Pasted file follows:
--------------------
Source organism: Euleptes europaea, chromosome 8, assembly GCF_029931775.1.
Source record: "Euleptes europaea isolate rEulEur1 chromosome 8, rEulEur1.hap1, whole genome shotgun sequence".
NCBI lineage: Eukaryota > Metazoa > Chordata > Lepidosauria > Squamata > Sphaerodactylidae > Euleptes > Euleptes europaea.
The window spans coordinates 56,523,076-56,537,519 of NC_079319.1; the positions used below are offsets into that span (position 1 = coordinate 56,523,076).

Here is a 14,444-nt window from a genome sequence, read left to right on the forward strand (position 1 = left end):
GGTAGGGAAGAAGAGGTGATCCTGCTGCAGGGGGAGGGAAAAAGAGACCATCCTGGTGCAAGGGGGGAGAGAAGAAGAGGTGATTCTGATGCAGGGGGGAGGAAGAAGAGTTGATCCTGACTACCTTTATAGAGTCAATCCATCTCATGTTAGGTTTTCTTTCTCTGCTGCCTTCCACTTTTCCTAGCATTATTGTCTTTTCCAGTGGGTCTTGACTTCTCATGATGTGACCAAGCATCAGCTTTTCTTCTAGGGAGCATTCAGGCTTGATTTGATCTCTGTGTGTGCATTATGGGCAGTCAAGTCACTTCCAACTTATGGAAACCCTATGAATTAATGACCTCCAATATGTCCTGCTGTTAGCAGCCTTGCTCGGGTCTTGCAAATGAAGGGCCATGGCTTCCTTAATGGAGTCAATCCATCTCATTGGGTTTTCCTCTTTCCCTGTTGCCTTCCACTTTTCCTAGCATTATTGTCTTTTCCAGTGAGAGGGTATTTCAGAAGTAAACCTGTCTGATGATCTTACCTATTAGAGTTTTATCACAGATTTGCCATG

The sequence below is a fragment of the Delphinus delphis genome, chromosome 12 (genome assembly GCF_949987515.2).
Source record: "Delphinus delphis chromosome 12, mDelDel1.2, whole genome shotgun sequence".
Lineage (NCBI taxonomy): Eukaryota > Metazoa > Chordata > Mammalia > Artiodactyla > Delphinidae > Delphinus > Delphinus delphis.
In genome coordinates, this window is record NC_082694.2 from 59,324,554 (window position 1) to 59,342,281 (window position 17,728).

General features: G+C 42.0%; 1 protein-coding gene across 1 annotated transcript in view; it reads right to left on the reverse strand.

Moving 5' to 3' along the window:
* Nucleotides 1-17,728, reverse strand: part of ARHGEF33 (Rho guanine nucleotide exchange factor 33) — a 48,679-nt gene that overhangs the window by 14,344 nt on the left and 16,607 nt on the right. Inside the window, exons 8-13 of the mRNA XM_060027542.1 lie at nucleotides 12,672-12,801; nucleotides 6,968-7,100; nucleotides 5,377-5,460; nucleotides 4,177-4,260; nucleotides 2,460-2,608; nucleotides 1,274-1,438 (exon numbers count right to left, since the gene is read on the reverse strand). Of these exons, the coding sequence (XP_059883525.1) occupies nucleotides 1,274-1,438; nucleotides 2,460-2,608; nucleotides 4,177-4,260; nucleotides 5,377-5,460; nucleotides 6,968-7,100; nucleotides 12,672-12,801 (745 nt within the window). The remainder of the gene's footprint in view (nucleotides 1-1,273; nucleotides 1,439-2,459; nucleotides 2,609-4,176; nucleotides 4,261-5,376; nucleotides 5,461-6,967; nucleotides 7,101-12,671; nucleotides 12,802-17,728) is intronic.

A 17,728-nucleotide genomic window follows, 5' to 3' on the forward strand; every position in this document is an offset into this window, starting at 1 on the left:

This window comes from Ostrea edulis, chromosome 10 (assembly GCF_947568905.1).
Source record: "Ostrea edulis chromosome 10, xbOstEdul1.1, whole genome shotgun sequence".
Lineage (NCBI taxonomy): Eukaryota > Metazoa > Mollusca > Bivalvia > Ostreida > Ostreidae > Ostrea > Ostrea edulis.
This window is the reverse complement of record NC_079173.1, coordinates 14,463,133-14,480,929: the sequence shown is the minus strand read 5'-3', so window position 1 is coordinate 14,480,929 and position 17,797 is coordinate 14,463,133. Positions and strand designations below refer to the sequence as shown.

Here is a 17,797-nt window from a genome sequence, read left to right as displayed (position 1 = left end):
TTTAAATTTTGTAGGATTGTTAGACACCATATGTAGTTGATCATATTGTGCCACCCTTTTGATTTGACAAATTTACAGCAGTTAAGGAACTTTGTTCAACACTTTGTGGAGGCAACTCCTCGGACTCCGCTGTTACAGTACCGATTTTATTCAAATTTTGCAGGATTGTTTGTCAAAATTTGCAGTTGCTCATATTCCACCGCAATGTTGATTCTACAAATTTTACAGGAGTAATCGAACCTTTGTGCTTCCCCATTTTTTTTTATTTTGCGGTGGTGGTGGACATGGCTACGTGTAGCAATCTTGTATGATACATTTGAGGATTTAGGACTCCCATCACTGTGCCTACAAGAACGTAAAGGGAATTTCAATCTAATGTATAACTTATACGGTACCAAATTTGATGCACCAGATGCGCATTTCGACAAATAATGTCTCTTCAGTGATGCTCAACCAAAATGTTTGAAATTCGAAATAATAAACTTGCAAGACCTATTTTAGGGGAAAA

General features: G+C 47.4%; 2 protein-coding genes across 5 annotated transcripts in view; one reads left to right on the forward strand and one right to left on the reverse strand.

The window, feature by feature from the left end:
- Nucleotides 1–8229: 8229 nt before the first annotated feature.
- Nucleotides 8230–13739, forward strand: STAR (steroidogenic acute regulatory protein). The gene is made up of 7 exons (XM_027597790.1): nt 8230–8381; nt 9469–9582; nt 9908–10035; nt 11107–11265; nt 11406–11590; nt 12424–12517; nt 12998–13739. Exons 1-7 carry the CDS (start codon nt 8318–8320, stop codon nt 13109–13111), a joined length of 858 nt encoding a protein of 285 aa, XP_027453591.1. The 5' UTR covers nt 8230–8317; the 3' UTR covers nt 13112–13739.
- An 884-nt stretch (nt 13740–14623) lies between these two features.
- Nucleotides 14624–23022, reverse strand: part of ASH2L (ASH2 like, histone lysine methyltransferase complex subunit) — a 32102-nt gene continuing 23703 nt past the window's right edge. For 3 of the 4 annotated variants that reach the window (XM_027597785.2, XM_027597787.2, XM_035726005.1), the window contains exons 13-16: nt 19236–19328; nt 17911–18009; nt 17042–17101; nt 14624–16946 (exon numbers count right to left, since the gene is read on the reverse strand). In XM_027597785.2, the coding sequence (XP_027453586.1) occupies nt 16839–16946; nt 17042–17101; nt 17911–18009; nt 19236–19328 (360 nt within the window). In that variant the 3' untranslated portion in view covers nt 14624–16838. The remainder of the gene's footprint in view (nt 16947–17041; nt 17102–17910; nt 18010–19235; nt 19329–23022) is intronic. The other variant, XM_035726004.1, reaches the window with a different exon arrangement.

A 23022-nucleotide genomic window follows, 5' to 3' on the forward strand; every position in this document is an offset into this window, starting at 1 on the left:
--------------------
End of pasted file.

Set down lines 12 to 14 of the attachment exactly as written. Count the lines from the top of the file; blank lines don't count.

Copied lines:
Moving 5' to 3' along the window:
* Nucleotides 1-17,728, reverse strand: part of ARHGEF33 (Rho guanine nucleotide exchange factor 33) — a 48,679-nt gene that overhangs the window by 14,344 nt on the left and 16,607 nt on the right. Inside the window, exons 8-13 of the mRNA XM_060027542.1 lie at nucleotides 12,672-12,801; nucleotides 6,968-7,100; nucleotides 5,377-5,460; nucleotides 4,177-4,260; nucleotides 2,460-2,608; nucleotides 1,274-1,438 (exon numbers count right to left, since the gene is read on the reverse strand). Of these exons, the coding sequence (XP_059883525.1) occupies nucleotides 1,274-1,438; nucleotides 2,460-2,608; nucleotides 4,177-4,260; nucleotides 5,377-5,460; nucleotides 6,968-7,100; nucleotides 12,672-12,801 (745 nt within the window). The remainder of the gene's footprint in view (nucleotides 1-1,273; nucleotides 1,439-2,459; nucleotides 2,609-4,176; nucleotides 4,261-5,376; nucleotides 5,461-6,967; nucleotides 7,101-12,671; nucleotides 12,802-17,728) is intronic.

A 17,728-nucleotide genomic window follows, 5' to 3' on the forward strand; every position in this document is an offset into this window, starting at 1 on the left: